Arresting Decay

Abstruction: The Sculptures of Erick Swenson

Images by Skye Yonamine

Upon entering the Honolulu Museum of Art’s latest exhibition, Abstruction: The Sculpture of Erick Swenson, one feels a heightened sense of unease. Perhaps it’s because of the gallery’s sparse lighting, temporarily plunging guests in shadow as they walk from one sculpture to the next. It could be the eerie silence enveloping the room, compelling one to speak in a voice no louder than a whisper. Or maybe it’s the deer lying on its side exhibiting the last stages of decay, its flesh falling away to reveal, in vivid detail, what life after death could mean.

No, the piece, named Ne Plus Ultra, is not an actual decomposing deer, but with the pain-staking craftsmanship of Dallas-based artist, Erick Swenson, the urethane sculpture is as close as one can get. Swenson’s life-like sculptures present vignettes for audiences to ponder the complex relationship between nature, humanity, and death. As his first ever major solo exhibition, the Honolulu Museum of Art will feature an array of Swenson’s work with 11 sculptures spanning 2000 to the present. Katherine Love, assistant curator of contemporary art at the Honolulu Museum of Art, explains that the works are remarkable in their power to affect the audience not only visually but also emotionally. We feel for the animals’ struggle, yet wonder at how Swenson could have constructed them.

Abstruction: The Sculptures of Erick Swenson


If it feels like his work is straight out of a horror film, it may be because Swenson first found artistic inspiration in monster movies and slasher flicks. As a teenager, he recalls whiling days away flipping through Fangoria magazine and watching The Exorcist. But beyond the movies themselves, Swenson was intrigued by the artistry of practical effects.

“The special effects, those were the artists to me,” Swenson says. “They were using clay and processes that were fascinating. It became less about the monster making [for me] and more about the technical aspects.”

Swenson immersed himself in developing the craft of special effects, reading books and experimenting with clay molds. He decided that he could either train in special effects, sweeping floors and cleaning brushes, or he could go to school and become an artist. He decided to transition the hobby into a career path and obtained a bachelor of fine arts degree from the College of Visual Arts and Design at the University of North Texas. In the years since, the 46-year-old artist has honed his artistry. Swenson has mastered every stage of the sculpting process, making everything himself, including producing his own polyurethane resin, the material from which he molds his pieces. “Art is more than just about having a concept to say, because, ideas and concepts are a dime a dozen,” he says. “Part of art is craft—it’s about how you make marks. And the execution of those ideas, now that’s where it gets really tricky.” Swenson has learned how to execute his ideas in exquisite detail. The artist’s labor-intensive process can cause his concepts to take months or even years to come to fruition.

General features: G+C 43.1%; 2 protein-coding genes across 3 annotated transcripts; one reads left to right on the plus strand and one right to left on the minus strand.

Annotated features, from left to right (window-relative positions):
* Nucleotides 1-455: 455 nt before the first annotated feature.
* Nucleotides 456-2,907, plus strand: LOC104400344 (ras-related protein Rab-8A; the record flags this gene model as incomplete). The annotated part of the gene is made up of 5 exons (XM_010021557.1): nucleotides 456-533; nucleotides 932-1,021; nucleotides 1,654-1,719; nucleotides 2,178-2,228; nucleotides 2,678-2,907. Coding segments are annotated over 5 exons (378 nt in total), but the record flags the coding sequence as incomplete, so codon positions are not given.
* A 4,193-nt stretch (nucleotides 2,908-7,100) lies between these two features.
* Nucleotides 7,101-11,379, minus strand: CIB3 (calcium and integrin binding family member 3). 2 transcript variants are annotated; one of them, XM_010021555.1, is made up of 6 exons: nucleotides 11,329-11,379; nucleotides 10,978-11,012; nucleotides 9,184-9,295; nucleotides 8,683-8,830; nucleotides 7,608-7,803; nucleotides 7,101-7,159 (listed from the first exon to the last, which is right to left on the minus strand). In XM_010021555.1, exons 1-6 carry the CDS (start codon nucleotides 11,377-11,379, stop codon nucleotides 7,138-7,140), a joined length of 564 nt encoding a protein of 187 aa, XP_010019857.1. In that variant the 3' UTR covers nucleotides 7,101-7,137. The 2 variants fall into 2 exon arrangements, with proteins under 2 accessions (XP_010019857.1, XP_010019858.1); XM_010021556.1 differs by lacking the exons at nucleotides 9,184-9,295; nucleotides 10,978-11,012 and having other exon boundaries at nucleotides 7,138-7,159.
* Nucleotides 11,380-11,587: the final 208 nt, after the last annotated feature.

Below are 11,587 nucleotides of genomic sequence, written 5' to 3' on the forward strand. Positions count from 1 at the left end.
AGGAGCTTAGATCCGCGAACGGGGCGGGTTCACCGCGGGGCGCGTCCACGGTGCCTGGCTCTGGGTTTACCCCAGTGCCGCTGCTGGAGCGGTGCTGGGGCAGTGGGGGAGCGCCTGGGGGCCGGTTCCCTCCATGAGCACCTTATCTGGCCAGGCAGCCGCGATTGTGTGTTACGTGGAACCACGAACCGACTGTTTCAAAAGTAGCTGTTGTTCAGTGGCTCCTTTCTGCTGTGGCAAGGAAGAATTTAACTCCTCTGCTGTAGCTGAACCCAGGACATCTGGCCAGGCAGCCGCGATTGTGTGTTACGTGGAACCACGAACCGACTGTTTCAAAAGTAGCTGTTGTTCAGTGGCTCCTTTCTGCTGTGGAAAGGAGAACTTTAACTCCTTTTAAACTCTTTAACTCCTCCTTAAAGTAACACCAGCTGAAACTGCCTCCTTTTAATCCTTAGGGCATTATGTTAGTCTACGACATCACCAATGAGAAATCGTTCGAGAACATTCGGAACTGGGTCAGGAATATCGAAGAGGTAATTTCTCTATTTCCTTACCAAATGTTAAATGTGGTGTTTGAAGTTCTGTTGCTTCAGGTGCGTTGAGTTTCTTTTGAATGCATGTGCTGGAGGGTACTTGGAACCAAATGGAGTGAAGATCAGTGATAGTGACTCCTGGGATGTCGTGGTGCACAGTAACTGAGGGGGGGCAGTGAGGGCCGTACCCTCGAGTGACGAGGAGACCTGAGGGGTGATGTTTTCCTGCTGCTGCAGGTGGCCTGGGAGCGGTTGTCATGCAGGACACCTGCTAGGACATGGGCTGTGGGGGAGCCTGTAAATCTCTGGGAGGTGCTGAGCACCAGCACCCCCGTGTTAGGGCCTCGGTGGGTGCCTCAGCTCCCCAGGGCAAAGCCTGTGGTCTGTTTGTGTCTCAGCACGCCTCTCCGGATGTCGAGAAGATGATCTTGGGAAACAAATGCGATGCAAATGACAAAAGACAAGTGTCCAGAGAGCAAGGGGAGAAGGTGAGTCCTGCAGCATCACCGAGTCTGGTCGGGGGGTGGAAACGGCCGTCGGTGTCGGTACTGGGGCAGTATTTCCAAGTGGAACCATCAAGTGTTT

Abstruction: The Sculpture of Erick Swenson


The artist marries craftsmanship with surreal scenes that urge audiences to contemplate loaded themes like death or the minuteness of humanity in relation to time—a concept that is addressed in his newest work, Present in the Past, which which will be unveiled to the public at the Honolulu Museum of Art. Depicting a hammerhead shark engulfed in sparkling geodes—which too are, shockingly realistic, made of resin—the sculpture was commissioned by the Honolulu Museum of Art specifically for the exhibition, and expresses Swenson’s romanticism with nature’s complexity.

Although the tone of much of Swenson’s work can lean toward the macabre (“I’m a very depressing, dark kind of guy, so I make depressing, dark art,” he says), tucked in the depths of his pieces is a hint of hope—if audiences are willing to look for it. “I don’t see a problem with making art that’s about our biggest fears,” Swenson says. Confronting your mortality, and facing your fears, he says, can make room for learning about yourself: “Confront that early on and life could mean more.”

Abstruction: The Sculpture of Erick Swenson will be on display at the Honolulu Museum of Art from March 1 to July 29.

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